Sad, Awful Test Produces Low Scores

Editor in Chief

At some point, the typical high school student meets face-to-face with the horrors of the SAT. For many, the SAT is nothing more than a Sad, Awful Test, and it also happens to be on Saturdays. Even now, it continues to remain important and mandatory for those who plan to apply to a wide range of colleges and universities. But unfortunately, these scores prove to be anything but encouraging.
Recent reports have shown that average SAT scores are at a record low of 497 in critical reading and 514 in math. In September, College Board announced that these scores are now at their lowest since 1995. Is there anything surprising about this new low? Iʼd say no.
Within the last decade, education has suffered devastating budget cuts to growing class sizes. Itʼs no surprise that these SAT scores have come as a product.
After observing peers and classmates, itʼs evident that not all individuals take the SAT seriously. While some may have the discipline to buy a study book, devote two hours a week to memorizing SAT vocabulary and review old math concepts, others donʼt feel the need to invest in these study tools. I wonʼt lie—itʼs so hard to be motivated to study for the SAT, but itʼs not impossible.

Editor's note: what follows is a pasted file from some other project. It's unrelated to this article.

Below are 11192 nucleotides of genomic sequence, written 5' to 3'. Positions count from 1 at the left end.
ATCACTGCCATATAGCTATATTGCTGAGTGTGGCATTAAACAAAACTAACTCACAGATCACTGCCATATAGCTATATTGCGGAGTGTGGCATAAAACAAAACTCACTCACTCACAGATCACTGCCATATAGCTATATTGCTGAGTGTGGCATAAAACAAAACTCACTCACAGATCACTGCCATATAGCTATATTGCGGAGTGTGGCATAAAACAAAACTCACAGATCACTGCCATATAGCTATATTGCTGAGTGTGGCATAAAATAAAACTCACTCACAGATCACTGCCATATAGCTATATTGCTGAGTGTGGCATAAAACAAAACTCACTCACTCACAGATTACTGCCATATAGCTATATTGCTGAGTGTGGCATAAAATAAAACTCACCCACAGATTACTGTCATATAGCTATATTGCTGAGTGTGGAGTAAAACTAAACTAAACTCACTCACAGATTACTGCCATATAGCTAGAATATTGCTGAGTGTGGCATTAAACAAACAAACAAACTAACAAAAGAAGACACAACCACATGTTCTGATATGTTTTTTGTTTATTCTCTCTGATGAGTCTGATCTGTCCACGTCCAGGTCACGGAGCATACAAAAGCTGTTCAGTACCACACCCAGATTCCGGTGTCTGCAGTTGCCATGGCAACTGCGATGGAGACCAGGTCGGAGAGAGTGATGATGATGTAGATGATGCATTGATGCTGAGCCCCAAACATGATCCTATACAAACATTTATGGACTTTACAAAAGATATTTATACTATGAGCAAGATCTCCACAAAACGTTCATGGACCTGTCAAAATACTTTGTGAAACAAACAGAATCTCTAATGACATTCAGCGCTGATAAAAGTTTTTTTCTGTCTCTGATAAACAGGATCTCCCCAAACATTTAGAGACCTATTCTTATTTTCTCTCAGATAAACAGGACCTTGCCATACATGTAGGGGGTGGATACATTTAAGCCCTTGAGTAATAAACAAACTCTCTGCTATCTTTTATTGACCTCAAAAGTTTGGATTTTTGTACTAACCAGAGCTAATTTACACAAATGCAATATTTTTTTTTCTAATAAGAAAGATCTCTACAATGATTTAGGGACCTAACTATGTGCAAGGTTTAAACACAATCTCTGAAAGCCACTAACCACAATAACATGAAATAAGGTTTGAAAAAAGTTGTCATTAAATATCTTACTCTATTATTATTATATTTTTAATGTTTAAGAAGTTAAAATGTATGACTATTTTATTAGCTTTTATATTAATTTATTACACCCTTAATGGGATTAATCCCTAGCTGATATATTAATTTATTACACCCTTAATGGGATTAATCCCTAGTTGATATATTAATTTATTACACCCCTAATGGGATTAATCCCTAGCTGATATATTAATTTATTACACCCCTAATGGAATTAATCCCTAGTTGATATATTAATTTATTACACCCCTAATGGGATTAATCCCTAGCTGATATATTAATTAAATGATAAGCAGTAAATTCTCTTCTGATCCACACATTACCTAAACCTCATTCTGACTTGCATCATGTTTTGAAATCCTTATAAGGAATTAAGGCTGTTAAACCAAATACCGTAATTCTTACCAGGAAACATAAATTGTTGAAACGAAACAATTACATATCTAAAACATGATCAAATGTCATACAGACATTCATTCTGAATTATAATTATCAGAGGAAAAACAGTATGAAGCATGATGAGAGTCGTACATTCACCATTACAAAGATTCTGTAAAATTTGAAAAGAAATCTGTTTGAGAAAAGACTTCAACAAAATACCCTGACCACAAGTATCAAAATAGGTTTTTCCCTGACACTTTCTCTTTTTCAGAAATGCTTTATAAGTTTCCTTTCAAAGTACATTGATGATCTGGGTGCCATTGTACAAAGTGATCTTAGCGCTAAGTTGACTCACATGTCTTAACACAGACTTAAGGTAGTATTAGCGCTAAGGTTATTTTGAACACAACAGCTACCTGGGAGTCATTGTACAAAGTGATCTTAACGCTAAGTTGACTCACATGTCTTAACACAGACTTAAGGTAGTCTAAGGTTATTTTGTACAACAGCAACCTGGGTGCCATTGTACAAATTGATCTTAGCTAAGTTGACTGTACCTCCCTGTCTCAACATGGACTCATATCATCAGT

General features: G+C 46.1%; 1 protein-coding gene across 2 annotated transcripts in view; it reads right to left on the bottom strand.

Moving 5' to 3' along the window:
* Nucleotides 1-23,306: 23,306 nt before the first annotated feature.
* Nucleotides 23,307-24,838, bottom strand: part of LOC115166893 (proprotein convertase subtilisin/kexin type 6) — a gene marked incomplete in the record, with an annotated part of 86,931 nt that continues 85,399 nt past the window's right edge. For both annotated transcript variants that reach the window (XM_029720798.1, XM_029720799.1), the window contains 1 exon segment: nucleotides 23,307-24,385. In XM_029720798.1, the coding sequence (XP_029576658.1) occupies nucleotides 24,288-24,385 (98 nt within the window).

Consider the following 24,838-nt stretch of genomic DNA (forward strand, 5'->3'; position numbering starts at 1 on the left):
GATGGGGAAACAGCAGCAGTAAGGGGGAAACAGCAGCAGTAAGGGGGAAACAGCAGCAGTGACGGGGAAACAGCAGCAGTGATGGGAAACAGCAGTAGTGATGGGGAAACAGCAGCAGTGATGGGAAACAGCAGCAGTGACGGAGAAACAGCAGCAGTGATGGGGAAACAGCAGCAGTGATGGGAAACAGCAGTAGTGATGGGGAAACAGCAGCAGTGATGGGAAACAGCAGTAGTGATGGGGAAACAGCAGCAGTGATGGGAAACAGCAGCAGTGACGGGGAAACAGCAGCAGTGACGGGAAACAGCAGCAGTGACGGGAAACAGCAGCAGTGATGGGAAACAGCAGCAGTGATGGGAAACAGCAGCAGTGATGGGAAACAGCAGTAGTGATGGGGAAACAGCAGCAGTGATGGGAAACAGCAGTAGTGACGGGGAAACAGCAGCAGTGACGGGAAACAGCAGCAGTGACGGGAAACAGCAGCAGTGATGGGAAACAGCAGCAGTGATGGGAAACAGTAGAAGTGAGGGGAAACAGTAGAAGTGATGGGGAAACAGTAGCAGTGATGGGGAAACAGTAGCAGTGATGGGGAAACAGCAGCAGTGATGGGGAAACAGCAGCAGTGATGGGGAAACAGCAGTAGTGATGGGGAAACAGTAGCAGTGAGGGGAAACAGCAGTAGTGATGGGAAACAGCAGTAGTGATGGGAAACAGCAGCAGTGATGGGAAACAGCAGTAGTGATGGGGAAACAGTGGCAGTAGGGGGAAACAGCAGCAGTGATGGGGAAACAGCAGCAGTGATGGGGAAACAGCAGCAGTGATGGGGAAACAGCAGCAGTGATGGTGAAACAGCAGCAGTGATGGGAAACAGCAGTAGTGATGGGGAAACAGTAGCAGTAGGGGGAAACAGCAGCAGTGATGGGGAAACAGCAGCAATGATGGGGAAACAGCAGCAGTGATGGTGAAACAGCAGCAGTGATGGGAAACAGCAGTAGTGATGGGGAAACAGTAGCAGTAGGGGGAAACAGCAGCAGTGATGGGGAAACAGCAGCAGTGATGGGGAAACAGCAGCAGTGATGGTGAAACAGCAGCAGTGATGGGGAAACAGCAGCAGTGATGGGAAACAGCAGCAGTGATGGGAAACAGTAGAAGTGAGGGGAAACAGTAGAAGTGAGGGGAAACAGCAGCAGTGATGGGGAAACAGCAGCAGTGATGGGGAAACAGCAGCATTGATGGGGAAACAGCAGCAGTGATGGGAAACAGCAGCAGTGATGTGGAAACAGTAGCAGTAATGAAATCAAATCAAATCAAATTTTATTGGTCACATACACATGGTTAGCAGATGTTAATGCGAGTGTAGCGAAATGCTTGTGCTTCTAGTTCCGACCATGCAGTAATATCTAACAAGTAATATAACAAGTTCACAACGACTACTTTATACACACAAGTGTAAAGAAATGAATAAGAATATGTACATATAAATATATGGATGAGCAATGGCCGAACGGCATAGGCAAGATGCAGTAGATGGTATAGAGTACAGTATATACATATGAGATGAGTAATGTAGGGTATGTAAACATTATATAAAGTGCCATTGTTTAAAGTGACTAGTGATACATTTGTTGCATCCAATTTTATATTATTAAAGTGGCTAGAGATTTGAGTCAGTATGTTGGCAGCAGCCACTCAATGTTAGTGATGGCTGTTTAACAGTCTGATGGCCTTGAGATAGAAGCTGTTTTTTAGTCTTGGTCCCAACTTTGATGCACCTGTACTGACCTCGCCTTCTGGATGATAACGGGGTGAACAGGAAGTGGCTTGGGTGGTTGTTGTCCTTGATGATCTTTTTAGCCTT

Today, many students take SAT prep classes with tutoring companies like Princeton Review. Sure, it costs a grand amount just for a few hours of tutoring a week, but like all things in America, nothing comes free. These kinds of classes force students into preparing to do well on these tests.
As a busy student, I can testify to how hard it is to spend time preparing for tests like the SAT. Iʼll even say that Iʼm not satisfied with my score, but at least I put in the effort of trying to self-study. Something needs to be done to motivate students nationwide. We canʼt just sit here and let a small percentage of students perform well while a handful of students pull down those who are putting in the effort. The low scores reflect how poor our education has become.
Yes, the scores of the past are irreplaceable, but we can move forward. If our education nationwide sees this as a wake-up call and places more emphasis on the weaknesses of students, then I believe we could be in for a one-hundred eighty degree turn.